WASHINGTON – Endangered Revolutionary War and War of 1812 battle sites, including locations throughout the South, could get federal preservation grants under a bill passed this week by the House.
“There’s a fundamental misconception that the American Revolution and War of 1812 took place only in the Northeast,” explained the bill’s sponsor, New Jersey Democratic Rep. Rush Holt.
“In truth, the story of the American Revolution and the War of 1812 crisscrosses 33 states, from New York to Louisiana, from Georgia to Oregon,” he said.
Holt acknowledges a parochial interest, describing New Jersey as being at “the crossroads of the American Revolution.”
But he also pointed to a 2007 National Park Service study on the state of 677 battlefields from the two wars. That study, among other things, recalls how a Spanish-led force of Americans, Indian tribes, free blacks, and Spanish soldiers effectively eliminated British presence in the Gulf of Mexico during the Revolutionary War battles of Baton Rouge, Mobile and Pensacola.
The report also described how in 1813 then-Maj. Gen. Andrew Jackson led an expeditionary force into East and West Florida to eliminate British and tribal supply routes tolerated by the Spanish.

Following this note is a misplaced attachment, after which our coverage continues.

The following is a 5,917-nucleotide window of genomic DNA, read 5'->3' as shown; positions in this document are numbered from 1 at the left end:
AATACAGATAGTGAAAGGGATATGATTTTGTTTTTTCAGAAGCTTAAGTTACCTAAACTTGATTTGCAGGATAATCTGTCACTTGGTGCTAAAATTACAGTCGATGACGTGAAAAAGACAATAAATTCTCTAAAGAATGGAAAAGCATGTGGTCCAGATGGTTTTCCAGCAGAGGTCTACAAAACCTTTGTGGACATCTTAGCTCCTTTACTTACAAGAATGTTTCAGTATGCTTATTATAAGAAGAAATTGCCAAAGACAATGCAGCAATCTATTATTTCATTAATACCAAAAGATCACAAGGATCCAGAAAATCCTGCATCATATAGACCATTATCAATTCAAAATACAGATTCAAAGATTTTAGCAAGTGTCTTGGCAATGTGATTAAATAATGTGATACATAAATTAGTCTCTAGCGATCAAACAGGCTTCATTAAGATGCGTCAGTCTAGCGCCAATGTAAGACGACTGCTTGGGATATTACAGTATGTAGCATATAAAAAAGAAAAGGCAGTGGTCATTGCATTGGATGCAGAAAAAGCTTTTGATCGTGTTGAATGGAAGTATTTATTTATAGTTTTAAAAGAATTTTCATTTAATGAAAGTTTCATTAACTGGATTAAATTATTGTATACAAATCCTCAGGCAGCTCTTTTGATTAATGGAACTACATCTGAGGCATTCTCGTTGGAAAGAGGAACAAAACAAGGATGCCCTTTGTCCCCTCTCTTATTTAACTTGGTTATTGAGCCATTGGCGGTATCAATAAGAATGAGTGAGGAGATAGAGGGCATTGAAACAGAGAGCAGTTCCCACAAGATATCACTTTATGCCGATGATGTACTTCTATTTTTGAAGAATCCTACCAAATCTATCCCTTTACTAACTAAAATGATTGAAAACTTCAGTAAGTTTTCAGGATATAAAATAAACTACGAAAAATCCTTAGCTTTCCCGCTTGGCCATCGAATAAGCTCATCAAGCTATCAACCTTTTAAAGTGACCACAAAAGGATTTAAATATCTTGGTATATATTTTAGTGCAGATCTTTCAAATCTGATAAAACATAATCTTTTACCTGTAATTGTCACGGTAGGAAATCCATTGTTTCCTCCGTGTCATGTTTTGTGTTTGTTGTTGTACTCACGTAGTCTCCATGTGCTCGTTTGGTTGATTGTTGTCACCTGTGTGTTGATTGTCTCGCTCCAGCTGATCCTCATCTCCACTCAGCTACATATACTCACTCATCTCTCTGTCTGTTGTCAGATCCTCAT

Holt’s measure, passed on Wednesday, is patterned after a Civil War battlefield protection program created in 1996.
That program has provided more than $50 million in matching funds to state and local governments and non-profit organizations through the Park Service to acquire land and preserve sites threatened by sprawl and commercial development.
Renewal of that Civil War battlefield program was also approved by the House Wednesday.
Together, the two programs would provide through 2013 another $20 million in grants a year — $10 million each. Both bills await action in the Senate, where they do not yet have sponsors.
Holt said it was an oversight not to include the Revolutionary War and War of 1812 sites within the “umbrella” of the original 1996 bill that protected the Civil War battlefields.
“Now is past the time to do it,” he said.
Rush pointed to the Park Service study that said of the battlefields and related sites from the two wars, 99 are lost forever and 234 are now fragmented or in poor condition.
Parks Service surveys also indicated that as many as 170 sites, especially those located in rapidly developing areas, will face injury or destruction in the next decade.
To read the study:
Reporter Billy House can be reached at firstname.lastname@example.org or at 1 (202) 662-7673.